The rest of the album is pretty good, especially “Deceiver” and the melodic closer “Four Seasons,” but nothing that really lives up to that amazing middle streak they had going. I think the problem is that it's just too long of an album – 14 tracks is a lot for this style of metal, and the band doesn't really vary up the style. So while none of the songs are really lacking and they're entertaining while they're on, it's just a lot to play all at once. But Wardrum is a band with a huge well of potential underneath them like untapped land with oceans of oil underneath, and I hope they can really generate all of it for the follow up. The next one could be a real classic if they do it right.

Pound those drums! Pound 'em! - 82%

Xlxlx, March 11th, 2015

So, Greece, eh? The land that gave us the Odyssey, moussaka, and Rotting Christ. Not a bad track record, if you ask me, and Wardrum's last album as of now does nothing whatsoever to dispel the notion that the land of Olympus rules. A strong, if somewhat bloated piece of work, dominated by lots of enthusiasm and a killer vocalist, Messenger is a fun ride, sure to please anyone with a taste for simple, yet well crafted metal.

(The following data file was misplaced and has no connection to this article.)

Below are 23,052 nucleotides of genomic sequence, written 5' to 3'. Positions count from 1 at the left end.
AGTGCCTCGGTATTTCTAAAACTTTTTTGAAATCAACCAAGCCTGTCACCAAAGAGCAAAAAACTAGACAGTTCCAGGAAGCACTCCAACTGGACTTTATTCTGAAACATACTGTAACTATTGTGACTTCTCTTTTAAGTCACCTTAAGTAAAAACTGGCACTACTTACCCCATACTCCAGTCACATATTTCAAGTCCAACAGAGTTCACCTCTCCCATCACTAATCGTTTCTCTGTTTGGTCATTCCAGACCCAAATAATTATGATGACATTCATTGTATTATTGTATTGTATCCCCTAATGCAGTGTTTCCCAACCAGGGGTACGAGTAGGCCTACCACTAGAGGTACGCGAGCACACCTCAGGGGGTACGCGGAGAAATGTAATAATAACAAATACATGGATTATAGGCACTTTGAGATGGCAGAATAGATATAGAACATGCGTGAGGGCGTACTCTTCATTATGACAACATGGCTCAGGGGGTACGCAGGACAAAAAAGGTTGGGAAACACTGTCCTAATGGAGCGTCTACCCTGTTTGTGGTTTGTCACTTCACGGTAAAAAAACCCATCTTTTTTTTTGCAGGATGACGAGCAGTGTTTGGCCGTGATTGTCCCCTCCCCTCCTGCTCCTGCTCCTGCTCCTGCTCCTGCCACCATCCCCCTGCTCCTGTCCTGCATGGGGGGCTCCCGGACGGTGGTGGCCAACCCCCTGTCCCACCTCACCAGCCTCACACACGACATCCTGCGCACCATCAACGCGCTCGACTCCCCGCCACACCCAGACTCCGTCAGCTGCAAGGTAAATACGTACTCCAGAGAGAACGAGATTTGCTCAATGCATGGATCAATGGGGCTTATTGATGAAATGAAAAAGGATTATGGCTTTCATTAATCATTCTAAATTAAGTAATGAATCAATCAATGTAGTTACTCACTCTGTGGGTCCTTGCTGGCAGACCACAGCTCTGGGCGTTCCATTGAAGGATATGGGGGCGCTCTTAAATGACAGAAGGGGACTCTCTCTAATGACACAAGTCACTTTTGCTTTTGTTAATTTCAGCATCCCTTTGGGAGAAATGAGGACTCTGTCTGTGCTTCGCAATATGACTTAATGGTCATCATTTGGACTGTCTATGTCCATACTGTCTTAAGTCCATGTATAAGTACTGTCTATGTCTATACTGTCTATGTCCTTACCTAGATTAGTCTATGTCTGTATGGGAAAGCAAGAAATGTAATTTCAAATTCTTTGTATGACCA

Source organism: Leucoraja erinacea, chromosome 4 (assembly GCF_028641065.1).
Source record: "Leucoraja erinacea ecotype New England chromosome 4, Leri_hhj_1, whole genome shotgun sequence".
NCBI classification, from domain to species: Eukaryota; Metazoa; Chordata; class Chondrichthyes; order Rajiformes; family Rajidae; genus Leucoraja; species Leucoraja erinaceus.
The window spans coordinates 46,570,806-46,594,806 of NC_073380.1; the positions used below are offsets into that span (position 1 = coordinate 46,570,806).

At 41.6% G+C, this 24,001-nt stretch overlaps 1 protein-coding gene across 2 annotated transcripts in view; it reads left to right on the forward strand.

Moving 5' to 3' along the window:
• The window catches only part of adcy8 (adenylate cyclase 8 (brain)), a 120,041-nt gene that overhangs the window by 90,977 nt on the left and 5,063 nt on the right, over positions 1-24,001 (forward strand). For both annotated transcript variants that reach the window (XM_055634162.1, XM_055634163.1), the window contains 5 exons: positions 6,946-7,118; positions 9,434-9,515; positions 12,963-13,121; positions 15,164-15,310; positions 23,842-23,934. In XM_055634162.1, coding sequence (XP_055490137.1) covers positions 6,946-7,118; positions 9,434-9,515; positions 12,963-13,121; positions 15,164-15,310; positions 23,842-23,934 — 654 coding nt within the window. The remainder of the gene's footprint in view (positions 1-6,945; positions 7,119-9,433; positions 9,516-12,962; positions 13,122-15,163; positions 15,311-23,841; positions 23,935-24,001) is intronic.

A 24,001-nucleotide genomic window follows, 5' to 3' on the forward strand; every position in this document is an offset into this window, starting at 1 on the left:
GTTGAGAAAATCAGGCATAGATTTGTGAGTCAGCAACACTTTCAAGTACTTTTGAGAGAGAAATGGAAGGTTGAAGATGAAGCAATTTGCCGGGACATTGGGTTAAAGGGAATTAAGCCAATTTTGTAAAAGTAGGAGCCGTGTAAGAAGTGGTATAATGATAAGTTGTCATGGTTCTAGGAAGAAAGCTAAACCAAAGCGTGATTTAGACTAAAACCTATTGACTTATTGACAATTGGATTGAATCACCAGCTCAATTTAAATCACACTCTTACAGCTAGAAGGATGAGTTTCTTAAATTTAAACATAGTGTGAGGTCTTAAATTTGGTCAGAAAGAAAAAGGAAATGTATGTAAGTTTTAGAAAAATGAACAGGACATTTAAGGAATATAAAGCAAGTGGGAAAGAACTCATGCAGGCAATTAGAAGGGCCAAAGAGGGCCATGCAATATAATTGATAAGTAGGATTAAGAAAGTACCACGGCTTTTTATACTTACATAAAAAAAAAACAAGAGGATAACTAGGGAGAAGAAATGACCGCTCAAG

The music itself belongs to that reliable, crunchy branch of power metal where you'll find the likes of Tad Morose and Angel Dust. Pretty accesible stuff with a thing for big melodic hooks and catchy choruses, yet still retaining a lot of bite and swagger. The sound is crystal clear, but far from overproduced and nicely thick, accentuating the chugging guitars and shrieking vocals the most, to a positive effect. The songwriting itself is very consistent, most songs staying around the 4-5 minutes mark, and sticking either to a constant mid-tempo or a hastier, pseudo speed metal pace. Particular highlights include the titletrack, with its aggressive, USPM-styled riffing and blistering solo, "Lady Jane Grey", which is on the poppier, more melodic side of things, and both "Travel Far Away" and "Vengeance", which are tied for the best chorus in the record.